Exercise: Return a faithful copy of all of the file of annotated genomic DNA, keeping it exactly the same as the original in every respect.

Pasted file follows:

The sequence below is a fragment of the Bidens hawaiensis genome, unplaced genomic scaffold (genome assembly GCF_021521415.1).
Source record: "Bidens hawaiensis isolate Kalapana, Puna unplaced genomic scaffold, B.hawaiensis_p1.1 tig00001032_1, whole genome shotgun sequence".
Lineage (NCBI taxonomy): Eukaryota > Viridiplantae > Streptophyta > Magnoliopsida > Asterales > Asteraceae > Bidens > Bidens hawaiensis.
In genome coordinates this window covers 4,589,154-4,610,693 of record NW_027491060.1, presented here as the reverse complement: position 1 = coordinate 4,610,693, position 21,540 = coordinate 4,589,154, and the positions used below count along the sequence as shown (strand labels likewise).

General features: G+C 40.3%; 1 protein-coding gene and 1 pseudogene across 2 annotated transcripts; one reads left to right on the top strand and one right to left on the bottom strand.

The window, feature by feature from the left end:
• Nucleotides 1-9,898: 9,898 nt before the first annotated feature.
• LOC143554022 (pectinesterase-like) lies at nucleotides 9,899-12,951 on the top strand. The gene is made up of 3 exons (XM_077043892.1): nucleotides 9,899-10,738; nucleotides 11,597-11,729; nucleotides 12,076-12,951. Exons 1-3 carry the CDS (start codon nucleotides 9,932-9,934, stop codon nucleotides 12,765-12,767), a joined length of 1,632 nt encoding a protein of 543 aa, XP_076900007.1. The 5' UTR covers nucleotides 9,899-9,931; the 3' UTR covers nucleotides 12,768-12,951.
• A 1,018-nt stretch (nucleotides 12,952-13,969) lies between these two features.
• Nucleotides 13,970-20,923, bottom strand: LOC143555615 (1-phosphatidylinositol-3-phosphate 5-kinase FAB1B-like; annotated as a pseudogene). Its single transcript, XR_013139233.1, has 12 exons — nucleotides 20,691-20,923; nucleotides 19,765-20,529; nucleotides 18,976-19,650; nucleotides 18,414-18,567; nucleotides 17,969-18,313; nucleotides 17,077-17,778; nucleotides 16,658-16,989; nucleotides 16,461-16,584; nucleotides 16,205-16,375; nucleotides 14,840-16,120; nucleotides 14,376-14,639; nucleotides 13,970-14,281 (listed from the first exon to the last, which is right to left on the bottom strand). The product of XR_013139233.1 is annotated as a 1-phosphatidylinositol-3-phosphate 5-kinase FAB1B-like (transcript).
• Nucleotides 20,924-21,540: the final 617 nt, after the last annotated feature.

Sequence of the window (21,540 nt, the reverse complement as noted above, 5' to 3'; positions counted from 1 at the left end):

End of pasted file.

The sequence below is a fragment of the Bidens hawaiensis genome, unplaced genomic scaffold (genome assembly GCF_021521415.1).
Source record: "Bidens hawaiensis isolate Kalapana, Puna unplaced genomic scaffold, B.hawaiensis_p1.1 tig00001032_1, whole genome shotgun sequence".
Lineage (NCBI taxonomy): Eukaryota > Viridiplantae > Streptophyta > Magnoliopsida > Asterales > Asteraceae > Bidens > Bidens hawaiensis.
In genome coordinates this window covers 4,589,154-4,610,693 of record NW_027491060.1, presented here as the reverse complement: position 1 = coordinate 4,610,693, position 21,540 = coordinate 4,589,154, and the positions used below count along the sequence as shown (strand labels likewise).

General features: G+C 40.3%; 1 protein-coding gene and 1 pseudogene across 2 annotated transcripts; one reads left to right on the top strand and one right to left on the bottom strand.

The window, feature by feature from the left end:
• Nucleotides 1-9,898: 9,898 nt before the first annotated feature.
• LOC143554022 (pectinesterase-like) lies at nucleotides 9,899-12,951 on the top strand. The gene is made up of 3 exons (XM_077043892.1): nucleotides 9,899-10,738; nucleotides 11,597-11,729; nucleotides 12,076-12,951. Exons 1-3 carry the CDS (start codon nucleotides 9,932-9,934, stop codon nucleotides 12,765-12,767), a joined length of 1,632 nt encoding a protein of 543 aa, XP_076900007.1. The 5' UTR covers nucleotides 9,899-9,931; the 3' UTR covers nucleotides 12,768-12,951.
• A 1,018-nt stretch (nucleotides 12,952-13,969) lies between these two features.
• Nucleotides 13,970-20,923, bottom strand: LOC143555615 (1-phosphatidylinositol-3-phosphate 5-kinase FAB1B-like; annotated as a pseudogene). Its single transcript, XR_013139233.1, has 12 exons — nucleotides 20,691-20,923; nucleotides 19,765-20,529; nucleotides 18,976-19,650; nucleotides 18,414-18,567; nucleotides 17,969-18,313; nucleotides 17,077-17,778; nucleotides 16,658-16,989; nucleotides 16,461-16,584; nucleotides 16,205-16,375; nucleotides 14,840-16,120; nucleotides 14,376-14,639; nucleotides 13,970-14,281 (listed from the first exon to the last, which is right to left on the bottom strand). The product of XR_013139233.1 is annotated as a 1-phosphatidylinositol-3-phosphate 5-kinase FAB1B-like (transcript).
• Nucleotides 20,924-21,540: the final 617 nt, after the last annotated feature.

Sequence of the window (21,540 nt, the reverse complement as noted above, 5' to 3'; positions counted from 1 at the left end):